In March 2006, Northwest Environment Watch (NEW) changed its name to Sightline Institute.

Why? We believe that the name Sightline better reflects what we do: help you see a clear way to the future we all want.

We also believe the name has the qualities you’ve come to expect from us—credibility, pragmatism, accessibility, and optimism. And we know it will enable us to reach more Cascadian citizens than ever before.

The logo we chose symbolizes three values Sightline stands for: strong communities, fair markets, and responsible stewardship. Just like the three interlocking loops in the logo, these values are drawn with the same line and the balance among them is always shifting.

Why not NEW? Or Cascadia Sustainability Institute?

We found the name Sightline after a thorough selection process, one of a number of names we considered and tested. We found that both people close to the organization and those not familiar with us responded positively to Sightline.

They associated the word “Sightline” with a sense of purpose, clarity, and of looking toward the future. Respondents also felt that Sightline projected some of the key qualities that we try to live up to in our work, such as credibility, pragmatism, accessibility, and optimism.

Some people ask why we did not choose a more descriptive name, like “Cascadia Sustainability Institute.” Early in our process, we concluded that in the long run, the disadvantages of a descriptive name outweigh the advantages. Names that readily describe our work are cumbersome, hard to remember, prone to be turned into unattractive acronyms, and difficult to distinguish from other organizations’ names.

This is also part of the reason for the name change in the first place. Over the years we’ve found that our organization’s name limited our ability to advance a sustainable way of life in Cascadia because it didn’t accurately describe what we did.

First, there are literally thousands of organizations whose name include one or more of the three words that made up our name, making it hard to distinguish NEW from others, particularly for people who were new to our work. Additionally, each part of our name had problems.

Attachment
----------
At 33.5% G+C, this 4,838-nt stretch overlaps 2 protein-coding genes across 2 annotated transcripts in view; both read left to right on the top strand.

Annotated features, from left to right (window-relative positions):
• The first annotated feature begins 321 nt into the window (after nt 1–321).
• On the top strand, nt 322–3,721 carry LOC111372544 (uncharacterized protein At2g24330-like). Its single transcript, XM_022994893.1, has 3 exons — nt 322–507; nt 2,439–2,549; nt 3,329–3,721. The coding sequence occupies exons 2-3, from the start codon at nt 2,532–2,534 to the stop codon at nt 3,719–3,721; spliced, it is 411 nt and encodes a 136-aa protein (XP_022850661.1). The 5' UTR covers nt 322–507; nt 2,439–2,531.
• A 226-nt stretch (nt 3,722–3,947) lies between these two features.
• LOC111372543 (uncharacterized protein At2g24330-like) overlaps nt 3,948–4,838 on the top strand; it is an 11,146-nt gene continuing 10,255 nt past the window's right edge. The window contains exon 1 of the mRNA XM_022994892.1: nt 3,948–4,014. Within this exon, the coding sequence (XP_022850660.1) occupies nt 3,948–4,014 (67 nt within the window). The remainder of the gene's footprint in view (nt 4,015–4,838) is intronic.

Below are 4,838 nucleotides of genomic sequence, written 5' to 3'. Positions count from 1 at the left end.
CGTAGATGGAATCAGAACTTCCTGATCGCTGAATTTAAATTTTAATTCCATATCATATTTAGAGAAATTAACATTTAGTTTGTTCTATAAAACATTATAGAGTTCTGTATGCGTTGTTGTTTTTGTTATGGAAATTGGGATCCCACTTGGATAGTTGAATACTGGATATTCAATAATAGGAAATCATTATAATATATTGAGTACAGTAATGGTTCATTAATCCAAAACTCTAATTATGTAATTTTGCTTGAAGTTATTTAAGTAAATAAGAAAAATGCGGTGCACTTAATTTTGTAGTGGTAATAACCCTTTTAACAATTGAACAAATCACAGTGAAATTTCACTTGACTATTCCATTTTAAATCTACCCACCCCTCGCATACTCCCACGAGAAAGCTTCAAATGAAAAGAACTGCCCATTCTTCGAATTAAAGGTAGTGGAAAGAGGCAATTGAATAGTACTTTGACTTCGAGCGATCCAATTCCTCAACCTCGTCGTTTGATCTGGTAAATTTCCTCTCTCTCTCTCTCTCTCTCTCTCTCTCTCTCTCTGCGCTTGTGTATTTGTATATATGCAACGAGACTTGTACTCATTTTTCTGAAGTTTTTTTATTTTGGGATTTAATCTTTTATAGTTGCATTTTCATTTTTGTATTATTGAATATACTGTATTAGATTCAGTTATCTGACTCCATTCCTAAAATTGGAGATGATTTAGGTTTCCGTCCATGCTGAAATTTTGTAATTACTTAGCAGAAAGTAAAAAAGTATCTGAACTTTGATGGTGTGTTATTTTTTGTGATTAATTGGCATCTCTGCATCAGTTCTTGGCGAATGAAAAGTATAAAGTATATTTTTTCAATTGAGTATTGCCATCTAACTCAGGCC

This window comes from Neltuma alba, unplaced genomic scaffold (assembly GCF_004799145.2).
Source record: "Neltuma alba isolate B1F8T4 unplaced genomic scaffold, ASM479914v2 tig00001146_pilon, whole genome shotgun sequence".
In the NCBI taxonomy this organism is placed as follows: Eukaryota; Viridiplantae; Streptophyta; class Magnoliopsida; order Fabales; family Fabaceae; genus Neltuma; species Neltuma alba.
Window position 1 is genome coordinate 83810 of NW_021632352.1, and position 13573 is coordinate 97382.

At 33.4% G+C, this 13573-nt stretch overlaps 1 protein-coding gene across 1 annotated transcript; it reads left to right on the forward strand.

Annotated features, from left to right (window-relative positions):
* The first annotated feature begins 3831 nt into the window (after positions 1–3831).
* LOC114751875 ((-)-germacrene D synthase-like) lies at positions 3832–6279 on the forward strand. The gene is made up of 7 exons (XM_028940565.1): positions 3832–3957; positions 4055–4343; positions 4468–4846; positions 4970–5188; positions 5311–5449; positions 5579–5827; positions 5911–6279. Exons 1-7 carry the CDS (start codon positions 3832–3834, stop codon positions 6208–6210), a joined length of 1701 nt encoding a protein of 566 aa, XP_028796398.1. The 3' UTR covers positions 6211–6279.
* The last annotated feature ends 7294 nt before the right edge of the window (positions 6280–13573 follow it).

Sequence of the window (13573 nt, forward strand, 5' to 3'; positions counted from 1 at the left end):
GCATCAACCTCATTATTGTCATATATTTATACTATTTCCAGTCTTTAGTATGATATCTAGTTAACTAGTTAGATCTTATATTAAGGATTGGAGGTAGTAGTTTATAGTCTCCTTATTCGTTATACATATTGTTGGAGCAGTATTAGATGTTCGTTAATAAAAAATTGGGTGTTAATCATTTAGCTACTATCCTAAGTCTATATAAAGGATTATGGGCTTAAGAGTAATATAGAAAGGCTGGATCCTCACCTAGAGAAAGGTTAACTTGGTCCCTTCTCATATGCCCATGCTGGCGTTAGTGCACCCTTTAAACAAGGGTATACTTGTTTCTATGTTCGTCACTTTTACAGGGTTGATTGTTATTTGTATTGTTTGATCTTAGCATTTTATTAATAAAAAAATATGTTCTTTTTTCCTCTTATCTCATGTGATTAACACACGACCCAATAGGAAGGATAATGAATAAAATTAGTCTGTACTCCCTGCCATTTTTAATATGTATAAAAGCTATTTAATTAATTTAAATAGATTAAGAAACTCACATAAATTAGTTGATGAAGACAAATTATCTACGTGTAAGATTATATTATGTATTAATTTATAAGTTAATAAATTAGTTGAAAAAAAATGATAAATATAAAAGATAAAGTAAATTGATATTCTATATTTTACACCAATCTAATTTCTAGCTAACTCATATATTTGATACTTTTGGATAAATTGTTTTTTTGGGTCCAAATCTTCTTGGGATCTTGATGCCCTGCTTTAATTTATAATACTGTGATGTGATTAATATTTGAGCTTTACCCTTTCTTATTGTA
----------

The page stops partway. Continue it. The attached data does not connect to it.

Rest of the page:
• Northwest: We serve the bioregion of Cascadia, including British Columbia, which is in Canada’s southwest. The western third of BC is commonly referred to as the West Coast.
  • Environment: Similarly, the word “environment” in our name is misleading because NEW is about much more than the environment; we highlight the connections between people and place and cover both human and environmental well-being.
  • Watch: Many people associate this term with negativism and a reflexive “anti” mentality that doesn’t fit NEW’s focus on optimism and practical solutions.

We are pleased to have found a name that appeals to many who have known us for a long time. We are doubly pleased to have found a name that will really enhance our ability to reach an even broader audience in the future.

The name “Sightline” won’t change the innovative research, commentary, and tools you’ve come to expect from us, but it will help us go farther, do more and reach more people than ever before. We hope that these changes will amplify your work for Cascadia.

P.S. We’d like to thank several people who were instrumental and incredibly generous with their time and expertise throughout this process: Steven Cristol, Tye Heckler of Heckler Associates, David Placek of Lexicon Branding, Marty McDonald and Chris Bearg of egg advertising, and Laurie Rechholtz. We’d also like to thank designer Pat Snavely, and our staff and board name committee, including Jeff Hallberg, John Atcheson, Gordon Price, Elisa Murray, and Christine Hanna.